By Helen Coster
July 24 (Reuters) – NBC’s broadcast of the Tokyo Olympic Games opening ceremony drew 16.7 million viewers, the smallest U.S. television audience for the event in the past 33 years, according to preliminary data from Comcast-owned NBCUniversal on Saturday.
Across all platforms, including NBCOlympics.com and the NBC Sports app, 17 million people watched the ceremony, NBCUniversal said in an email.
The streaming audience on those platforms grew 76% from the 2018 PyeongChang opening ceremony and 72% from the 2016 Rio opener, reflecting a change in viewing habits.
Friday’s audience reflects a steep drop, despite difficult comparisons with previous opening ceremonies when viewers had fewer streaming options.
The Tokyo opener TV audience declined 37% from 2016, when 26.5 million people watched the Rio de Janeiro Games opener, and 59% from 2012, when 40.7 million people watched the London ceremony.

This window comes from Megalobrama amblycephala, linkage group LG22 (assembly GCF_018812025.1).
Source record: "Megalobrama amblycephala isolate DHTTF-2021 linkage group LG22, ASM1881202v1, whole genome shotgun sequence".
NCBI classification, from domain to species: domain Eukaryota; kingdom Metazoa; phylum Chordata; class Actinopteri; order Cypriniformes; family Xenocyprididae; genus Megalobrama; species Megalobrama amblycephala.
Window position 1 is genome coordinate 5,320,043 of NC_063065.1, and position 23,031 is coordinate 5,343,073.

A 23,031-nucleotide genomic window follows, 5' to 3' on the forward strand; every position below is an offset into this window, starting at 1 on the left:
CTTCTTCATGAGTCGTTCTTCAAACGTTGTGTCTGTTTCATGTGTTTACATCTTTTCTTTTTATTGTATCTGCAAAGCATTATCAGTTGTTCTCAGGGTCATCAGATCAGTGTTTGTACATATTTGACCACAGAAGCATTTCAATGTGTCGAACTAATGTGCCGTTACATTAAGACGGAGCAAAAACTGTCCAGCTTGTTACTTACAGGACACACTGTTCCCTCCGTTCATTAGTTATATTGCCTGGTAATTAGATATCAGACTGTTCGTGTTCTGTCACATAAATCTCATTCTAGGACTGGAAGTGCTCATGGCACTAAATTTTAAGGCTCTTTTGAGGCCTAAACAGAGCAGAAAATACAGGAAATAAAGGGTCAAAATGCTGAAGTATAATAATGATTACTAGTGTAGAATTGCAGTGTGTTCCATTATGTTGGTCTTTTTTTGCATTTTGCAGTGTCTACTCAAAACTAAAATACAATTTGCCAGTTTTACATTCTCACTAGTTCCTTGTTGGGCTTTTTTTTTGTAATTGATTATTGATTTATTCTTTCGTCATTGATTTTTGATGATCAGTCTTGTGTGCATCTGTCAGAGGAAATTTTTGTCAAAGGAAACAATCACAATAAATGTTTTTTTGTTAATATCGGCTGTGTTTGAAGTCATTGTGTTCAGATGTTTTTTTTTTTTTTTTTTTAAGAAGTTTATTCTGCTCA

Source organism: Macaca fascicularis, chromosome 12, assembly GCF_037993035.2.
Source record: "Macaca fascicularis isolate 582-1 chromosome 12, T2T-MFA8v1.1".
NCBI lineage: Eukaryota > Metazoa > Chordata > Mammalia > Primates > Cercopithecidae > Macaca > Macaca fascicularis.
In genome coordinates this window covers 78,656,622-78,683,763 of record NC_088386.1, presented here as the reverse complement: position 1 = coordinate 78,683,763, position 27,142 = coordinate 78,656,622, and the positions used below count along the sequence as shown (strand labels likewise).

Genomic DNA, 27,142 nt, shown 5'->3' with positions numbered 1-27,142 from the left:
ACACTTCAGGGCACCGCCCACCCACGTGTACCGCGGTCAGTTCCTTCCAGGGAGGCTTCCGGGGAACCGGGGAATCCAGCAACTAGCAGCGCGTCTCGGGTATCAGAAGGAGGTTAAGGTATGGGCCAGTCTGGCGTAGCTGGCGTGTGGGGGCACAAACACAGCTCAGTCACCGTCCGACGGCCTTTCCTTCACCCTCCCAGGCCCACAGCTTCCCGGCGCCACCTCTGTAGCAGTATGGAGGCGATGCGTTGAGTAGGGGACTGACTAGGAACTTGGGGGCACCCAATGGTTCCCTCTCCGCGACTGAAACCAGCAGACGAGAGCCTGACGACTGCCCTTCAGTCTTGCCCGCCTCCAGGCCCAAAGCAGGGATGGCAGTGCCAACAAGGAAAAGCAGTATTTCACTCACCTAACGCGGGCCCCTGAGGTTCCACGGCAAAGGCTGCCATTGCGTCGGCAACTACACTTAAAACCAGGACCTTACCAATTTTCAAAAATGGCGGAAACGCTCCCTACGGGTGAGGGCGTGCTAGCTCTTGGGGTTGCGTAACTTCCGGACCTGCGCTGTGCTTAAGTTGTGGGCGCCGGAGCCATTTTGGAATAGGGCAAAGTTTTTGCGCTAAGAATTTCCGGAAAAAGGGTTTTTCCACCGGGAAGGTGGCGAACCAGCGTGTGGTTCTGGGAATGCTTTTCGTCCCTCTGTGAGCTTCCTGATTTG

It was the lowest audience for the opening ceremony since the 1988 Seoul Games, which attracted 22.7 million TV viewers. It was also lower than the 1992 Barcelona Games, when 21.6 million people tuned in, according to Nielsen data.
The Rio, London, Barcelona and Seoul numbers reflect final ratings data not yet available for the Tokyo Games opener.
As a result of the COVID-19 pandemic, Friday’s scaled-down opening event took place with fewer than 1,000 attendees at the Olympic Stadium under strict social distancing rules.
Major absences included former Japanese Prime Minister Shinzo Abe, who had wooed the games to Tokyo, and top sponsors, as the event faced strong opposition in COVID-fatigued Japan.
With Tokyo 13 hours ahead of the U.S. East Coast, NBC for the first time broadcast the ceremony live in the morning, at 6:55 a.m. ET Friday. NBC’s taped, primetime broadcast began at 7:30 p.m. ET.
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